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The lead software developer on my team came by my desk to tell me she needed to tell me something. Her plan was to step into a conference room, apparently due to the sensitive nature of the message. Once in the small room, she broke the news. “We’re screwed. The team and I have discussed it extensively, and there’s no way we can finish this project with current requirements and schedule. There’s a risk we may be fired.”* While it sounded like we may need a miracle, I also knew, from the extreme language and emotional content, maybe we just needed to reframe the situation.
We’re In This Together; 3 Steps To Alignment
“Ok,” I said. ” I get it. Can we discuss this in a little more detail? I’ll deliver the message to management, and I’ll support the team, but I need to take complete information when I do.”
“Sure,” she said. “I thought this conversation was going to be harder than this.”
“No,” I said. “Everyone involved knows we’re operating in reality. There are limitations. But they need as much advance notice as possible, and they need enough information to understand alternatives. If we can provide that, we all win together, one way or another.”
“Wow,” she said. “We were afraid you might throw us under the bus.”
“No,” I said. “Wherever we go, we go together.”
I asked what circumstances had the team conclude it would be impossible to meet our goal.
2 Questions Build A Risk Mitigation Plan
She listed several things: the team lacked understanding of a specific technology, needed software licenses, access to subject matter experts, and more computing hardware.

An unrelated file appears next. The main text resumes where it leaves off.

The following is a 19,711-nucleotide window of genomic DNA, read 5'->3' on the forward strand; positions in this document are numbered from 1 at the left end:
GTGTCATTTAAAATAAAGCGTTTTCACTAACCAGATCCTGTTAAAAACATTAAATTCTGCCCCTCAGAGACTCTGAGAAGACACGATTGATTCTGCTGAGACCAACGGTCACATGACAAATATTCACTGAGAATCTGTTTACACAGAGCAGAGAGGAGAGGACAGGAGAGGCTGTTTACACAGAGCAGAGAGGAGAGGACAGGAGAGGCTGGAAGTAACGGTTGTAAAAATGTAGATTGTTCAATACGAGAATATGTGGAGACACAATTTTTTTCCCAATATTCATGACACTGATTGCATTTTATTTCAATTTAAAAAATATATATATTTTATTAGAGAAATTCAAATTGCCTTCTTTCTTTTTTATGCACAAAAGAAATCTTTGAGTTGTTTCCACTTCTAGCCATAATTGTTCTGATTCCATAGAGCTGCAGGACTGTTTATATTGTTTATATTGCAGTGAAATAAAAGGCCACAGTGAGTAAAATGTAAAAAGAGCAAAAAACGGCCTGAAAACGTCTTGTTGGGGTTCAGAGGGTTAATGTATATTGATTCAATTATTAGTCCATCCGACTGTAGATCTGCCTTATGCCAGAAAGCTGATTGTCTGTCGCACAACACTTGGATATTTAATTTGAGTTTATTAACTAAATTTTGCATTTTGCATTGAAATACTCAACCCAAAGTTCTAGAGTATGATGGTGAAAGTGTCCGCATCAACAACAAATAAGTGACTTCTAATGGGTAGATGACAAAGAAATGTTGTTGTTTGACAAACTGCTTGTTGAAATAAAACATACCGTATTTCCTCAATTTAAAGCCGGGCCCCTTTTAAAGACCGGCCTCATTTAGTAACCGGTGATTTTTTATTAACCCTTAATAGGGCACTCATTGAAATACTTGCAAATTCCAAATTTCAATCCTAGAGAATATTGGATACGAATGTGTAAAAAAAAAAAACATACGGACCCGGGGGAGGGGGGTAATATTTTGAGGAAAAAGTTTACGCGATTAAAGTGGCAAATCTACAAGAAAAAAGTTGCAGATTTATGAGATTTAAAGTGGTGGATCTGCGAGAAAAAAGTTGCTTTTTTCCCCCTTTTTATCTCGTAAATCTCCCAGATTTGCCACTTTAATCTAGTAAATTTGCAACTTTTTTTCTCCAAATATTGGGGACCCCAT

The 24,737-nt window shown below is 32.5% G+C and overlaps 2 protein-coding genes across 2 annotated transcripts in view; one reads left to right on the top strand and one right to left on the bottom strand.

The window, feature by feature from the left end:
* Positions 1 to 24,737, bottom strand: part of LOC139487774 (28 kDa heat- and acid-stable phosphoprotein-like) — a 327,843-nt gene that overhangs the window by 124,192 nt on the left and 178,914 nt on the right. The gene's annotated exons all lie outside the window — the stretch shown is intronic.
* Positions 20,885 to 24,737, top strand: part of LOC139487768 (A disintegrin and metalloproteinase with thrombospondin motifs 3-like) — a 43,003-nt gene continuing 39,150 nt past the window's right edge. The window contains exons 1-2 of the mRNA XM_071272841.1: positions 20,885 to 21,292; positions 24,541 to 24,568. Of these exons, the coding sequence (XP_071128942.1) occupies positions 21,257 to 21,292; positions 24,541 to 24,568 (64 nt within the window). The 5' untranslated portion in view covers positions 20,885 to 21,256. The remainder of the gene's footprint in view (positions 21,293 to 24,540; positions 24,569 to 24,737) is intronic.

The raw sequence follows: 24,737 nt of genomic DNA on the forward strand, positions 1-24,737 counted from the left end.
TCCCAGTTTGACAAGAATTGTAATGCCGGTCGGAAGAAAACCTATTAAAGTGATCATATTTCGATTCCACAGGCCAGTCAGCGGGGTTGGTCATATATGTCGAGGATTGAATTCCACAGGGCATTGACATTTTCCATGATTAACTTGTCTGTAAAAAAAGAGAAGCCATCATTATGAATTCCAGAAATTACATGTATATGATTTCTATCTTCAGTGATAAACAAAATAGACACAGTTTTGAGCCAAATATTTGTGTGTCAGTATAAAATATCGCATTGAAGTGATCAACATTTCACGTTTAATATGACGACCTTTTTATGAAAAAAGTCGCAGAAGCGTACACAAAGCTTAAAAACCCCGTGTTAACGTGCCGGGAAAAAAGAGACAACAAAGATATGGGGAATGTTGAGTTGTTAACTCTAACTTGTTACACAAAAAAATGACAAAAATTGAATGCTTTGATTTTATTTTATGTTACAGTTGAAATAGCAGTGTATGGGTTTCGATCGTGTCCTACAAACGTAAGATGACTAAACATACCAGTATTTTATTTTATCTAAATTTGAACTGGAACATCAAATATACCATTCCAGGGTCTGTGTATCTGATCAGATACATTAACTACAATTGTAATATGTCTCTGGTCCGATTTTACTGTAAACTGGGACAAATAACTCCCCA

I asked her to define the missing things in detail.
- Exactly what was missing, and what resources or mechanisms would be necessary to fulfill the need?
- What would be the schedule and financial implications of acquiring the missing resources?
On a whiteboard, I itemized the missing capabilities, the required resources, the cost and schedule impacts. The list pretty well filled the whiteboard with blue lines and lettering.
“Is there anything that’s missing, that would hinder our ability to succeed? Is there anything else that would improve our ability to deliver?”
In 1 Short Conversation, We Performed A Miracle
“No,” she said. “I hate to say I came to you saying it can’t be done, and now you’ve convinced me it’s possible.”
In fact, I hadn’t convinced her of anything. I just respected her concerns, asked questions, and helped her build a risk mitigation plan that would save this project.
“We can do it if we get these things, and we can’t do it if we don’t. Is that right?”, I asked.
I wrote up the project change request, for about $50,000. It was just a sliver of the value of the overall initiative. Because we’d identified and communicated the concerns early, the team was able to accommodate the additional responsibilities in the existing schedule. Because the requests were small dollars and very practical in nature, it was an easy funding choice for those with investment accountability. We received an approval the same day. The team went on to complete the work.
*(While I’ve placed conversations in quotes, they’re not exact quotes of the conversations. They’re representative of the spirit and content of the conversations, as I recall them.)
Also published on Medium.